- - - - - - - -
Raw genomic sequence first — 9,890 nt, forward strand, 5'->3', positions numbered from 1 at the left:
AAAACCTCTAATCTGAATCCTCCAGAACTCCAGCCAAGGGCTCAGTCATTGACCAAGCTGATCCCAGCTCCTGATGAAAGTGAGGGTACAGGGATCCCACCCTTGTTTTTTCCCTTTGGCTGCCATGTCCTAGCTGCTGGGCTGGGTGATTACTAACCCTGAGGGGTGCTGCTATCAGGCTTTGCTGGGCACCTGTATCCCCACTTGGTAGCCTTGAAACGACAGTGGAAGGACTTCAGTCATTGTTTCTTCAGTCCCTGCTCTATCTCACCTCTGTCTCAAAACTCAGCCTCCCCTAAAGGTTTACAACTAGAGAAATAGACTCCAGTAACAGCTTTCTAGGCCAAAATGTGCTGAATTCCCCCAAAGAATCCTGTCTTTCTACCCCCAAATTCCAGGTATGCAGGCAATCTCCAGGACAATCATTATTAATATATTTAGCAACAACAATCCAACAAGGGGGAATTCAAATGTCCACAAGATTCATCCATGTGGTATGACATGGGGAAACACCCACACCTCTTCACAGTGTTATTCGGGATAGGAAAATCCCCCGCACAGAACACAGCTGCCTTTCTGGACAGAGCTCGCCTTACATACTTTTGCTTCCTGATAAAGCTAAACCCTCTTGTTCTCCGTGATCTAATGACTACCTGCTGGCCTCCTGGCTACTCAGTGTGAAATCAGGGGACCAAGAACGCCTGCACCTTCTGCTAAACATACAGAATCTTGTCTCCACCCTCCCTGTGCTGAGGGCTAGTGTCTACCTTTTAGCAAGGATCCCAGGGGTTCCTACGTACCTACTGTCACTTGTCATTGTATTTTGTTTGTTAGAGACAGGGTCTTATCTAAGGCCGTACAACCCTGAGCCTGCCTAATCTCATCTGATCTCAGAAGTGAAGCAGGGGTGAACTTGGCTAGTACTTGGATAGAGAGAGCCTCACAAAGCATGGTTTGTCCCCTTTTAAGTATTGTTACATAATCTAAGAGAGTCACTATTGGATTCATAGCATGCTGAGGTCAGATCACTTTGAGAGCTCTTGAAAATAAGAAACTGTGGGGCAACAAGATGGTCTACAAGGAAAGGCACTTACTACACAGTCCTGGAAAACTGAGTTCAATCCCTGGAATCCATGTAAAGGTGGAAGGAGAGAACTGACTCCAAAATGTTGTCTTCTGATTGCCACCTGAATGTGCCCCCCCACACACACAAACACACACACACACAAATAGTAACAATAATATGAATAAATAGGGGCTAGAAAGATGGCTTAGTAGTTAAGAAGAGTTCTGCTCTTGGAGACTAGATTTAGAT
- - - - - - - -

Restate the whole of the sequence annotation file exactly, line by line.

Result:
Raw genomic sequence first — 9,890 nt, forward strand, 5'->3', positions numbered from 1 at the left:
AAAACCTCTAATCTGAATCCTCCAGAACTCCAGCCAAGGGCTCAGTCATTGACCAAGCTGATCCCAGCTCCTGATGAAAGTGAGGGTACAGGGATCCCACCCTTGTTTTTTCCCTTTGGCTGCCATGTCCTAGCTGCTGGGCTGGGTGATTACTAACCCTGAGGGGTGCTGCTATCAGGCTTTGCTGGGCACCTGTATCCCCACTTGGTAGCCTTGAAACGACAGTGGAAGGACTTCAGTCATTGTTTCTTCAGTCCCTGCTCTATCTCACCTCTGTCTCAAAACTCAGCCTCCCCTAAAGGTTTACAACTAGAGAAATAGACTCCAGTAACAGCTTTCTAGGCCAAAATGTGCTGAATTCCCCCAAAGAATCCTGTCTTTCTACCCCCAAATTCCAGGTATGCAGGCAATCTCCAGGACAATCATTATTAATATATTTAGCAACAACAATCCAACAAGGGGGAATTCAAATGTCCACAAGATTCATCCATGTGGTATGACATGGGGAAACACCCACACCTCTTCACAGTGTTATTCGGGATAGGAAAATCCCCCGCACAGAACACAGCTGCCTTTCTGGACAGAGCTCGCCTTACATACTTTTGCTTCCTGATAAAGCTAAACCCTCTTGTTCTCCGTGATCTAATGACTACCTGCTGGCCTCCTGGCTACTCAGTGTGAAATCAGGGGACCAAGAACGCCTGCACCTTCTGCTAAACATACAGAATCTTGTCTCCACCCTCCCTGTGCTGAGGGCTAGTGTCTACCTTTTAGCAAGGATCCCAGGGGTTCCTACGTACCTACTGTCACTTGTCATTGTATTTTGTTTGTTAGAGACAGGGTCTTATCTAAGGCCGTACAACCCTGAGCCTGCCTAATCTCATCTGATCTCAGAAGTGAAGCAGGGGTGAACTTGGCTAGTACTTGGATAGAGAGAGCCTCACAAAGCATGGTTTGTCCCCTTTTAAGTATTGTTACATAATCTAAGAGAGTCACTATTGGATTCATAGCATGCTGAGGTCAGATCACTTTGAGAGCTCTTGAAAATAAGAAACTGTGGGGCAACAAGATGGTCTACAAGGAAAGGCACTTACTACACAGTCCTGGAAAACTGAGTTCAATCCCTGGAATCCATGTAAAGGTGGAAGGAGAGAACTGACTCCAAAATGTTGTCTTCTGATTGCCACCTGAATGTGCCCCCCCACACACACAAACACACACACACACAAATAGTAACAATAATATGAATAAATAGGGGCTAGAAAGATGGCTTAGTAGTTAAGAAGAGTTCTGCTCTTGGAGACTAGATTTAGAT